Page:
Part Six The Second American Party System 42© 2009 Pearson Education, Inc.
Whigs and Democrats Democrats: Party spoke for Jeffersonian democracy, expansion, and the freedom of the “common man” from interference of the government of financial monopolies It’s power base lay in the rural South and West and among northern urban workers 43 © 2009 Pearson Education, Inc.
Whigs and Democrats Whigs: Heirs to Federalism, they favored strong role for national government in economy and supported active social reform It’s power base lay in the North and Old Northwest among voters who benefited from increased commercialization and among southern planters and urban merchants 44 © 2009 Pearson Education, Inc.
The Campaign of 1840 Map: The Election of 1840 In the election of 1840 Whigs portrayed their candidate, William Henry Harrison, as a humble man. The Whigs won a sweeping electoral victory in a campaign with 80 percent voter turnout. 46 © 2009 Pearson Education, Inc.
MAP 11.5 The Election of 1840 The Whigs triumphed in the election of 1840 by beating the Democrats at their own game. Whigs could expect to do well in the commercializing areas of New England and the Old Northwest, but their adopted strategy of popular campaigning worked well in the largely rural South and West as well, contributing to Harrison’s victory. The Whigs’ choice of John Tyler as vice presidential candidate, another strategy designed to appeal to southern voters, backfired when Harrison died and Tyler, who did not share Whig principles, became America’s first vice president to succeed to the presidency. 47 © 2009 Pearson Education, Inc.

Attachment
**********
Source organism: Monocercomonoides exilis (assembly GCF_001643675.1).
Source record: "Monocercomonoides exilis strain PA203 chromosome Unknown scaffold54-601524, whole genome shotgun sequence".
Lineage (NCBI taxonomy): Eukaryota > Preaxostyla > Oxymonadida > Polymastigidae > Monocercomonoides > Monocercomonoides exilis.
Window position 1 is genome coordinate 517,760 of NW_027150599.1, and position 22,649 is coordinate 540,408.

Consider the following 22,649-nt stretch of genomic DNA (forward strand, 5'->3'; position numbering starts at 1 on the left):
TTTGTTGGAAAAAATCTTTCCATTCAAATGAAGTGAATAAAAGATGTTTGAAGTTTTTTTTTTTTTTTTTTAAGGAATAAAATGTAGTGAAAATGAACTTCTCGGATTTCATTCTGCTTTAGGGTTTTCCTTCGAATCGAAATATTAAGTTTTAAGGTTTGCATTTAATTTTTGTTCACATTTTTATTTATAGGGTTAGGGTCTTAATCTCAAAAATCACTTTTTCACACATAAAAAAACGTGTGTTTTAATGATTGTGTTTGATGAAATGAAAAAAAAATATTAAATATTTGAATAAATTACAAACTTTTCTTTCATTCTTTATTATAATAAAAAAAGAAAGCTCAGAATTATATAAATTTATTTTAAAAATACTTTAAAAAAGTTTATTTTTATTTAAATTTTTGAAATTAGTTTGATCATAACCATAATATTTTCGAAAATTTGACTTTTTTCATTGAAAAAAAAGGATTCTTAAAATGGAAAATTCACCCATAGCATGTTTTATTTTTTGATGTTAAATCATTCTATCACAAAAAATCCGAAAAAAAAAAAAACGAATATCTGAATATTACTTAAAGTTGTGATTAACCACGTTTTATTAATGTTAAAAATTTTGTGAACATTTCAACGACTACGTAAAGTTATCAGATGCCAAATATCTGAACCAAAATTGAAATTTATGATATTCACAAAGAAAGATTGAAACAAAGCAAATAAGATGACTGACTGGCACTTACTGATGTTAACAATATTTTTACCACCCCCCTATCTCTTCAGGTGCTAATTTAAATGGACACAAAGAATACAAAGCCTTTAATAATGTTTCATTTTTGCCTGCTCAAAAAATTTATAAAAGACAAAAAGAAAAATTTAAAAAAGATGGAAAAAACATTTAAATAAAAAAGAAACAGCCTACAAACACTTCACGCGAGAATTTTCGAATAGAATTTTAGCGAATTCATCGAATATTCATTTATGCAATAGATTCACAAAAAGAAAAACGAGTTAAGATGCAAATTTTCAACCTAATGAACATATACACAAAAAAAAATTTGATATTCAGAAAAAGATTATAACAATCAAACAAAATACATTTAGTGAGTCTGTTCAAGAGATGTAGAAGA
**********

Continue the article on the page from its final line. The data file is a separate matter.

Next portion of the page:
The Whig Victory Turns to Loss: The Tyler Presidency The Whig triumph was short-lived as Harrison died a month after his inauguration. Vice-President John Tyler assumed office. A former Democrat, Tyler vetoed a series of bills calling for a new Bank of the United States, tariffs, and internal improvements. The Whigs were only able to win one more election in © 2009 Pearson Education, Inc.
Part Seven American Arts and Letters 49© 2009 Pearson Education, Inc.
Popular Cultures and the Spread of the Written Word The print revolution had far reaching effects beyond politics. Newspapers and almanacs fostered popular culture. 50 © 2009 Pearson Education, Inc.
A Regular Row in the Backwoods. The 1841 issue of the Crockett Almanac, named after the Tennessee backwoodsman made famous by his self-serving tall tales, portrayed a rough rural “sport.” Inexpensive comic almanacs combined illustrated jokes on topical subjects with astrological and weather predictions. 51 © 2009 Pearson Education, Inc.
Creating a National American Culture An intellectual movement was stimulated by eastern societies and journals. Washington Irving, James Fenimore Cooper, and especially Ralph Waldo Emerson created a distinctly American culture. 52 © 2009 Pearson Education, Inc.
The Boston Athenaeum was one of Boston’s leading cultural institutions. The library, shown in this engraving, was probably the finest in the country in the early nineteenth century. 53 © 2009 Pearson Education, Inc.
Artists and Builders Artists such as Albert Bierstedt and George Caleb Bingham drew upon dramatic themes from the American landscape and lifestyles. Neoclassical remained the architectural style for public buildings. Balloon frame construction enabled Americans to build homes at a rapid clip. 54 © 2009 Pearson Education, Inc.
Part Eight Conclusion 55© 2009 Pearson Education, Inc.